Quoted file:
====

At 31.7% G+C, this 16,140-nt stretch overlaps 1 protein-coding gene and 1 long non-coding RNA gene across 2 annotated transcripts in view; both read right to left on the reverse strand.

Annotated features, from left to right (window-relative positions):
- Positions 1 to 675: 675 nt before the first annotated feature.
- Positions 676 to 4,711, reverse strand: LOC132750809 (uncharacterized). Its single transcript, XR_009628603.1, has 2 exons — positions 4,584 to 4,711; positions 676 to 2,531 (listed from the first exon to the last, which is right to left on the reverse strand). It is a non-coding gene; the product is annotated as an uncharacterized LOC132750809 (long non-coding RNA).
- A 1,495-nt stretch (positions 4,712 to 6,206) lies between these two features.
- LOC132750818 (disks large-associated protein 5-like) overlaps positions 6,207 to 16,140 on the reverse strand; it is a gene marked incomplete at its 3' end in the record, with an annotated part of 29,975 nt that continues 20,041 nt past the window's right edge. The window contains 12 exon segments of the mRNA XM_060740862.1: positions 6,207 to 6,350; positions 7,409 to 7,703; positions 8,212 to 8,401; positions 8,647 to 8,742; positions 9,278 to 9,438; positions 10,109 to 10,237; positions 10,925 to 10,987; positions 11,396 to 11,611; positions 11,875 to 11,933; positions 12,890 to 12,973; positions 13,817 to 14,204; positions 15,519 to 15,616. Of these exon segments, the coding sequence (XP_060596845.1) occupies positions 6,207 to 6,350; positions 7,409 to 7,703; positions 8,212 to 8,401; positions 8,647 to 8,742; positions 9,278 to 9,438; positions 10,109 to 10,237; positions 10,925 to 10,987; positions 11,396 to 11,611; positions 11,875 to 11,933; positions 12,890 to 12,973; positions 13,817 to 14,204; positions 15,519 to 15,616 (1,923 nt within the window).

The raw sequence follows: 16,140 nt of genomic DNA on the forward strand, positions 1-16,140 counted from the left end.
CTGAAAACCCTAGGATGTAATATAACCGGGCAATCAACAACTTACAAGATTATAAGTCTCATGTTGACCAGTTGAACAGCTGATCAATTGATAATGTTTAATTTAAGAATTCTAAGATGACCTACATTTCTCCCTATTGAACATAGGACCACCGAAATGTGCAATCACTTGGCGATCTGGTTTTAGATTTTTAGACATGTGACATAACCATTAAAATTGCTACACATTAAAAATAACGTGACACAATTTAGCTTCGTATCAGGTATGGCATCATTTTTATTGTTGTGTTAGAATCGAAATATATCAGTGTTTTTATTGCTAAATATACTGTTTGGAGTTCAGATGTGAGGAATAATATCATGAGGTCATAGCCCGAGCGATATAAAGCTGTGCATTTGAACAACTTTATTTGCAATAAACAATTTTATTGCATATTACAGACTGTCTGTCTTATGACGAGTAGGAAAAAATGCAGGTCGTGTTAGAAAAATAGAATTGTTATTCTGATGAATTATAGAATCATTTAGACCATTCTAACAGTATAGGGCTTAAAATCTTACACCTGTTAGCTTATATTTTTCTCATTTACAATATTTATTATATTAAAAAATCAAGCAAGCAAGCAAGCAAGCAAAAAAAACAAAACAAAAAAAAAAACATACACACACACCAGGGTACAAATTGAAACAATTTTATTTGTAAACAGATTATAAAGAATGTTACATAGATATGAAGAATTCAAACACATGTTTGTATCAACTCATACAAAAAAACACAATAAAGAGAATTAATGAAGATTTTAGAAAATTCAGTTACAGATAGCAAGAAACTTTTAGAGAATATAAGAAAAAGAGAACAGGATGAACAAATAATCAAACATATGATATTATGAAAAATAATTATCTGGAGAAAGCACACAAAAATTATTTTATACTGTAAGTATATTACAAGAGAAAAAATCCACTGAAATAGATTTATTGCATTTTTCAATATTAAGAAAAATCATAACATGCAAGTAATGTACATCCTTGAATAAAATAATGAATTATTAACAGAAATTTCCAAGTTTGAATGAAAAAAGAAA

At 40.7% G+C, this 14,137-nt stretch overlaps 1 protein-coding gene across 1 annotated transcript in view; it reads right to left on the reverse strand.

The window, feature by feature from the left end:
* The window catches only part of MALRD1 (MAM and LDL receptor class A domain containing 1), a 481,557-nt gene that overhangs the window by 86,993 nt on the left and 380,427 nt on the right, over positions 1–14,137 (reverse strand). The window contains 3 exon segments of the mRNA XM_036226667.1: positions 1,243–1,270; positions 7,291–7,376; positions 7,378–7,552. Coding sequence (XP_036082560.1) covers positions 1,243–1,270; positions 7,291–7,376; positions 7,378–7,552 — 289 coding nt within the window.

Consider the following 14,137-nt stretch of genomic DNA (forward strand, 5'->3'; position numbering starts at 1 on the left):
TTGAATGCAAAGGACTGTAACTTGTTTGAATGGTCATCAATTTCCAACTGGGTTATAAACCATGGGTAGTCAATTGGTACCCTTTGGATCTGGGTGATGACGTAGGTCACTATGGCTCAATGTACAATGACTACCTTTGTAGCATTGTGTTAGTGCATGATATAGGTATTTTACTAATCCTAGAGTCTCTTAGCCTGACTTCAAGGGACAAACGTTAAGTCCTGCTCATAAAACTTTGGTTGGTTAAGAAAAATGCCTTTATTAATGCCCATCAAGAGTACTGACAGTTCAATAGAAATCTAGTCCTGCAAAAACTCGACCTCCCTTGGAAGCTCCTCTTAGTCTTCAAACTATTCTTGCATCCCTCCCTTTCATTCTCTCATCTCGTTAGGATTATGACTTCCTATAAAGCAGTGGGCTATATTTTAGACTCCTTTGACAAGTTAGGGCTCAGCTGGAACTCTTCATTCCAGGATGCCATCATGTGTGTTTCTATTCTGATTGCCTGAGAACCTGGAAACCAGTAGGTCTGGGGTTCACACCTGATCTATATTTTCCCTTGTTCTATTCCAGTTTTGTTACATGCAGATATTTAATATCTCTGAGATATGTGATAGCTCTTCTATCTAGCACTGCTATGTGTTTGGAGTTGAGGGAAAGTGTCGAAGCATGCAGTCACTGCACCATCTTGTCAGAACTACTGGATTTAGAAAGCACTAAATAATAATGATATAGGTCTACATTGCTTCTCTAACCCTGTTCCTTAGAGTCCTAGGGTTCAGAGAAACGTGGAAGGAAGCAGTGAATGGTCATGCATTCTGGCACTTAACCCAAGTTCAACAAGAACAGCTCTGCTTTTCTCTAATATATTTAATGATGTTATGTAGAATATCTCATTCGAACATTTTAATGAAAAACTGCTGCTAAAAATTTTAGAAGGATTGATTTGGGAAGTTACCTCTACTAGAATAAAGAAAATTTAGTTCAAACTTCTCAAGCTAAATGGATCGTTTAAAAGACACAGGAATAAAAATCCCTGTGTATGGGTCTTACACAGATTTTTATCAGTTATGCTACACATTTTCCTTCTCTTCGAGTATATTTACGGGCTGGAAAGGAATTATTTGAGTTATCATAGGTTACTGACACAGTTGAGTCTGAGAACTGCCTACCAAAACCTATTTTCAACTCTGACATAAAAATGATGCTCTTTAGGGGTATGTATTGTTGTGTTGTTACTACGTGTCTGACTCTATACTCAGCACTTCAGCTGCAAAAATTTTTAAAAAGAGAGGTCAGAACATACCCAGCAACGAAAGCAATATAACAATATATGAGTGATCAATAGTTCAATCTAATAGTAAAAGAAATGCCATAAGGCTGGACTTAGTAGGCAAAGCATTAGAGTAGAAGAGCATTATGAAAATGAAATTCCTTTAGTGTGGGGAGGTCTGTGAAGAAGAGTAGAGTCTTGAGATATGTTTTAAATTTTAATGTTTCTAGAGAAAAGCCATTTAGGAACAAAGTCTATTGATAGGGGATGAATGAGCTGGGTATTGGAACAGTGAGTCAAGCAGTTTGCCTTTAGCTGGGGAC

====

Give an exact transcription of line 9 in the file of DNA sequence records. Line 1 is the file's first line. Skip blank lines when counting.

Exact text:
At 40.7% G+C, this 14,137-nt stretch overlaps 1 protein-coding gene across 1 annotated transcript in view; it reads right to left on the reverse strand.